Children want to read stories and books that capture their imagination and hold their interest. Fiction and nonfiction stories should be well written and keep kids hooked on the story. Older children with reading struggles don’t want to read below grade-level stories even if their reading level is below grade-level. Readability’s stories are age-appropriate but never too easy or too difficult. All stories fit the child’s age and their reading level.
Lessons Should Go Anywhere
Reading practice and lessons shouldn’t require kids to sit at a computer all day. Books are portable, and an app should be, too. Readability can be downloaded on mobile devices including phones and tablets. The app is available on both Google Play (for Android) and the App Store (for Apple). Kids can use Readability while waiting for their sibling at a sports practice, on a road trip, in a park or even at their grandma’s house. If there is a cell signal, a mobile hotspot or a wireless network, children can practice reading! Parents should be aware, however, of any applicable data charges for their cell network.
Proof of Progress
If parents are paying for an app or program, they want to know that it will benefit their child. Parents can follow their child’s progress on Readability via the Parent Dashboard. This offers insight about a child’s reading level, their progress and how long they engaged with the app. The data also can be downloaded and sent to the child’s teacher.
Free Trial Period
Not every app is right for each child. Parents shouldn’t pay for an app that doesn’t help their child. To find out if an app is a good fit for a child’s reading struggles, parents should look for apps or programs that offer free trial periods. Readability offers a free seven-day trial period that allows children to access all the features of the program.
What Else to Consider
Parents on a budget may need to investigate app prices even before they sign up for a free trial period. Fees may vary per program. Understand what each app offers and how much it will cost. There could be different levels with different price points, too.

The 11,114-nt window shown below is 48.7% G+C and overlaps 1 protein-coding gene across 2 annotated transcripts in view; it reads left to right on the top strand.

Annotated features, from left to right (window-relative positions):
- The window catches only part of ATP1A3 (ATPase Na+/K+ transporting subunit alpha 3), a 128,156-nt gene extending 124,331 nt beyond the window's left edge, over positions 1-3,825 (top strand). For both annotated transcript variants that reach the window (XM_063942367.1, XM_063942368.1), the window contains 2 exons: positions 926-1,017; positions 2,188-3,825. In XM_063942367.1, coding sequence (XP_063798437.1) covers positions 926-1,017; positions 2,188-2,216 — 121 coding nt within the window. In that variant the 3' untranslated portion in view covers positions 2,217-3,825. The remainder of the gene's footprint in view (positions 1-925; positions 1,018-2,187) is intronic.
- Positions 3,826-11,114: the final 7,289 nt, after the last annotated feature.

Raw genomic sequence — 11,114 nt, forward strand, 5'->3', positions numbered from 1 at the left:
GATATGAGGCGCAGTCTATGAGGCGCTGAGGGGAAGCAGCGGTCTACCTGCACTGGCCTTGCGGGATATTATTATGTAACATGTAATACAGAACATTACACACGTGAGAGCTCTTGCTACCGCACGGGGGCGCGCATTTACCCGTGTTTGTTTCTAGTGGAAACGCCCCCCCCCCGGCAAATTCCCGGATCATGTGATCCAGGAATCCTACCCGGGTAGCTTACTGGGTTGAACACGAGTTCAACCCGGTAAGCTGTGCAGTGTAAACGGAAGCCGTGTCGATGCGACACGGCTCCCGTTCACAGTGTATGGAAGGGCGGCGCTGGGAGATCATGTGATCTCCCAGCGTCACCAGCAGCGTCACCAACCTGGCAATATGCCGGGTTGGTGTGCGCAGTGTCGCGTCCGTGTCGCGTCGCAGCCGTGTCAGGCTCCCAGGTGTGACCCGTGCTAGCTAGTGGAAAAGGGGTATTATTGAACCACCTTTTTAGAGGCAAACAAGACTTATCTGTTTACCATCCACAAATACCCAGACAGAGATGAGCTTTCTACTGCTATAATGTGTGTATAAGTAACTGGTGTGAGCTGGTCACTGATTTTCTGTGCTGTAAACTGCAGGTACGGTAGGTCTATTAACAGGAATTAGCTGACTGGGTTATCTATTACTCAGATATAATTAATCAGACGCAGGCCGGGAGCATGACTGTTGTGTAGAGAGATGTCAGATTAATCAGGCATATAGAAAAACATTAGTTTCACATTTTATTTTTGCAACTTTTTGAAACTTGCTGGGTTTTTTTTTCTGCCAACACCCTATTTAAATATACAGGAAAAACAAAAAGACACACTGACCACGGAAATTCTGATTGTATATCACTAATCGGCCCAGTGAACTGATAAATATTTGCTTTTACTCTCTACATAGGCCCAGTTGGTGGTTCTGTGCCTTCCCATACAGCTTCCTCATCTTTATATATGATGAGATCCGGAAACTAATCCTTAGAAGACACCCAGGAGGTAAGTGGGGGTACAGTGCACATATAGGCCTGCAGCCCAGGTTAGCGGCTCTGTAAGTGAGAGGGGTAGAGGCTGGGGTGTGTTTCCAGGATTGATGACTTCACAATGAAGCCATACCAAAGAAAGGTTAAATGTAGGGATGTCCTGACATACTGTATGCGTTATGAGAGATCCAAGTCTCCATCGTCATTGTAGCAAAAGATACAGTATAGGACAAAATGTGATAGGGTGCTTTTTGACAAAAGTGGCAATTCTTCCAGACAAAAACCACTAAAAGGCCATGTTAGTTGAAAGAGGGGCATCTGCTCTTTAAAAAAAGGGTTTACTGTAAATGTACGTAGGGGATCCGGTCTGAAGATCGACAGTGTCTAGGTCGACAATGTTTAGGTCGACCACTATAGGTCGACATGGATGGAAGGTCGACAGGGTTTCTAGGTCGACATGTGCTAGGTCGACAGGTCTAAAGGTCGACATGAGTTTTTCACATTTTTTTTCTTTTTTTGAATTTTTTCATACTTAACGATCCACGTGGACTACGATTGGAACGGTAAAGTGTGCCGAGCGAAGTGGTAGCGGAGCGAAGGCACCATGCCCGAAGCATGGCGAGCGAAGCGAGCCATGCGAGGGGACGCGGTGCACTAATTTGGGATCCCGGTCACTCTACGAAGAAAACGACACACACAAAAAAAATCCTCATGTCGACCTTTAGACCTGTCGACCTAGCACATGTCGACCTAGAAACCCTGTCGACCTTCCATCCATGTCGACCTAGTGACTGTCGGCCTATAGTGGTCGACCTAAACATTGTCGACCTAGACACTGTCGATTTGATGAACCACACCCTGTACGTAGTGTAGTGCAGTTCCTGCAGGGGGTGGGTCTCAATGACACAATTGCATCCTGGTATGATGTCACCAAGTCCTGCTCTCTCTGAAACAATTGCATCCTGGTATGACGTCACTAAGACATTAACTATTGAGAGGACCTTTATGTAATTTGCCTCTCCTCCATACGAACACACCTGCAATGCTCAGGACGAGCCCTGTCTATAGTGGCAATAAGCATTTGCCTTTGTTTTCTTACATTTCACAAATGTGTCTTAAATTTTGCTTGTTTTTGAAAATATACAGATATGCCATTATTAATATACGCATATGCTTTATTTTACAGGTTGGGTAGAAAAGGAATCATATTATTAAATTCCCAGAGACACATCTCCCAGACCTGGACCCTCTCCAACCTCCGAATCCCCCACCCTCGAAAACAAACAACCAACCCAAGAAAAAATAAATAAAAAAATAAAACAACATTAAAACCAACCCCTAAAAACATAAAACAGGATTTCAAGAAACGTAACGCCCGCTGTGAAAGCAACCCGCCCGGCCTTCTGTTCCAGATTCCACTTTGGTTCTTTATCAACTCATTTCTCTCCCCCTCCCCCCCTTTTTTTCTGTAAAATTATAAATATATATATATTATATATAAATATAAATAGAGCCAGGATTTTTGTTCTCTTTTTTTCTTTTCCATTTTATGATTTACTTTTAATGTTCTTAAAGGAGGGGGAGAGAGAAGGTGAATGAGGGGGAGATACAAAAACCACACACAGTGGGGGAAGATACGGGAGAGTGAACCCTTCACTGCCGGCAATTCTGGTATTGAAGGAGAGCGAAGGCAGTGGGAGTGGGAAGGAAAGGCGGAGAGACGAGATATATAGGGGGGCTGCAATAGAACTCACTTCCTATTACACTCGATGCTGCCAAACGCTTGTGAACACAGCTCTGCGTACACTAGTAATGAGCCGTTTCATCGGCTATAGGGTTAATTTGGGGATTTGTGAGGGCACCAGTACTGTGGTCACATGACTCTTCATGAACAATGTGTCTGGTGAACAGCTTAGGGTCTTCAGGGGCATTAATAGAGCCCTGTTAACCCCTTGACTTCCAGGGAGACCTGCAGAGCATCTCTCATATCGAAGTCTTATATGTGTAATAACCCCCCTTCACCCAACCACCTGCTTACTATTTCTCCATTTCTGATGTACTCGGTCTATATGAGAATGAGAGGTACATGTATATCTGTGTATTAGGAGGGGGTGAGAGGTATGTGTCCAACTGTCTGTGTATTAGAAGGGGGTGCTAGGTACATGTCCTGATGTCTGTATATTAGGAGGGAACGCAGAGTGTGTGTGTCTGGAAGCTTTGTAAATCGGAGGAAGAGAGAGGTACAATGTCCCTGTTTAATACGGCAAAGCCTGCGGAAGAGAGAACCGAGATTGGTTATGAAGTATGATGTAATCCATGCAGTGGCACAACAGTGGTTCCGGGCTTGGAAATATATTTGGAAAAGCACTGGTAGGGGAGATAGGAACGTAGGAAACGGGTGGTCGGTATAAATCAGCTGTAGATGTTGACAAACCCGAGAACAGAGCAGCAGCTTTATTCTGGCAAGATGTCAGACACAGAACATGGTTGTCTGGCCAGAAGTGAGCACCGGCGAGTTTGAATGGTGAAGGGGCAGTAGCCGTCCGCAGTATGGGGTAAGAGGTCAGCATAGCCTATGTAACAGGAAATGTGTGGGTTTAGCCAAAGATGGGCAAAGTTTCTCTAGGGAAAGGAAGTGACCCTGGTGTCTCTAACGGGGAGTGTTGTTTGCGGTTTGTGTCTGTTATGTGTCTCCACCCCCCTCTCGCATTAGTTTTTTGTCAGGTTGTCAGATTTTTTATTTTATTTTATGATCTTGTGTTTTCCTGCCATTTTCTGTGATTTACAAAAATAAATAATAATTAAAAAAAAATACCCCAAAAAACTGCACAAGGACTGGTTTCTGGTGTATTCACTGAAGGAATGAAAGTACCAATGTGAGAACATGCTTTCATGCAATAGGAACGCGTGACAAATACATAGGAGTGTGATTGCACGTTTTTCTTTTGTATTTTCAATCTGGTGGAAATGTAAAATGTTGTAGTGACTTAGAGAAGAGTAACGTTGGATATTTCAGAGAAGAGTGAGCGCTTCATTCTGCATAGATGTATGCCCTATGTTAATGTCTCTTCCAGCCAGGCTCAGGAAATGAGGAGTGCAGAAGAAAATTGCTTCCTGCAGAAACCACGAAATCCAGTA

Apps may require parents to enter their billing information when signing up for a free trial. If the parent doesn’t cancel the trial within a certain amount of time, typically the credit card or payment method associated with the account is billed for the month. Always check the payment stipulations even when signing up for a free trial. Understand the cancellation policies of each app before signing up.
Is a Reading App for Comprehension a Good Fit for Every Child?
Many children can benefit from using a reading app to help boost comprehension. Even children that are reading at grade-level might see improvement when using an app. Parents may want to sign up for a reading app for extra enrichment during long breaks (like summer!) or during remote learning when one-on-one time with the teacher is limited.
Reading apps like Readability that includes a built-in tutor may provide the extra help children need to become better readers and help boost their reading confidence. Ready to try Readability? Sign up today for a free seven-day trial!